Importance of Soil Organic Matter in Carbon Sequestration
Jan Van Wambeke Jan.VanWambeke@fao.org
Pilar Román Pilar.Roman@fao.org
FAO is concerned with the effect of agriculture on climate
change, the impact of climate change on agriculture and with
the role that agriculture can play in mitigating climate change.
Historically, land-use conversion and soil cultivation have been
an important source of greenhouse gases to the atmosphere. It
is estimated that they are responsible for about 30% of GHG
The challenges for agriculture
HIGHER AND DIVERSIFIED FOOD CONSUMPTION
Irregular water availability,
extreme weather events,
higher normal temperatures
GROWING WORLD POPULATION
Carbon sequestration: the process of removing carbon from the atmosphere
or preventing its release altogether by guarding it in a reservoir.
Agricultural soils are among the planet’s largest reservoirs of carbon. It is
estimated that soils can sequester around 20 Pg C in 25 years, more than 10 %
of the anthropogenic emissions
The quantity of carbon stored in soils is highly significant; soils contain about 3
times more carbon than vegetation and twice as much as that which is present in
Carbon storage in soils is the balance between the input of dead plant material
(leaf and root litter) and losses from decomposition and mineralization processes
Under aerobic conditions, most of the carbon entering the soil is labile, and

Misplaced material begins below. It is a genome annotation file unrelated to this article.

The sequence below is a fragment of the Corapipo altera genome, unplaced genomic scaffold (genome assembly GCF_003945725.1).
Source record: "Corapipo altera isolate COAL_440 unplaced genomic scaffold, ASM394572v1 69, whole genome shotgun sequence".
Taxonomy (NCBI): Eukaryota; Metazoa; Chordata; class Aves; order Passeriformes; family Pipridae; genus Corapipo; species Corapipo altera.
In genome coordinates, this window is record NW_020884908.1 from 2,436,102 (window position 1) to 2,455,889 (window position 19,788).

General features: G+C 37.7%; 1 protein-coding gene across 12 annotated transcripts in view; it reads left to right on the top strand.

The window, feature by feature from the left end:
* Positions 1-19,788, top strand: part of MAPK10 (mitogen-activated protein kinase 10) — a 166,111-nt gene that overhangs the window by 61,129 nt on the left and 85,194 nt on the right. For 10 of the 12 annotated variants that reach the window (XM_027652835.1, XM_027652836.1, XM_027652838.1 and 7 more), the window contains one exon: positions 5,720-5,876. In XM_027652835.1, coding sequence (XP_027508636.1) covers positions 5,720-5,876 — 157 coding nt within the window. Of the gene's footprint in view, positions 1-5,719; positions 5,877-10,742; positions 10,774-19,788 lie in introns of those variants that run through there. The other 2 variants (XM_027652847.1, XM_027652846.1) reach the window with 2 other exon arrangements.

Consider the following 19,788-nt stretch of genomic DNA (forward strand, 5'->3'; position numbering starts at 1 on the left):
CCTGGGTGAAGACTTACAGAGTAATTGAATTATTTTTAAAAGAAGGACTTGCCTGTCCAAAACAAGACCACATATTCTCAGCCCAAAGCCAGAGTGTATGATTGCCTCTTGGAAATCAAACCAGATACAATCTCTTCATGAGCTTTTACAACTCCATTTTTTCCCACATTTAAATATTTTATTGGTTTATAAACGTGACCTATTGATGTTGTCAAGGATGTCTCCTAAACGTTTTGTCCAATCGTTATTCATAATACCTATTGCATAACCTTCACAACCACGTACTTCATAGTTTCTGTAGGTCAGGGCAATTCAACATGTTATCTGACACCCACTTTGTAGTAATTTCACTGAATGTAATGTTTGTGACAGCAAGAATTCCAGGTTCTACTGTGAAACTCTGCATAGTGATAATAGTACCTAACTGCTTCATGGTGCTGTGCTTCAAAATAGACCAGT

therefore respired back to the atmosphere through the process known as soil
respiration or soil CO2 efflux.
“The importance of these activities is that any action taken to sequester carbon in
biomass and soils will generally increase the organic matter content of soils, which
in turn will have a positive impact on environmental, agricultural and biodiversity
aspects of ecosystems.
The consequences of an increase in soil carbon storage can include increases in soil
fertility, land productivity for food production and security, and prevention of land
Soil carbon sequestration presents both advantages and disadvantages as a
means of mitigating climate change.
– Relatively low-cost
– It can be readily implemented
– it provides multiple associated benefits as the resultant increase in root
biomass and soil organic matter enhances water and nutrient retention,
availability and plant uptake and hence land productivity
– It is reversible, changes in agricultural management practices or disasters as
fires, droughts or pests can accelerate or reverse the degree of sequestration
in a relatively short time frame.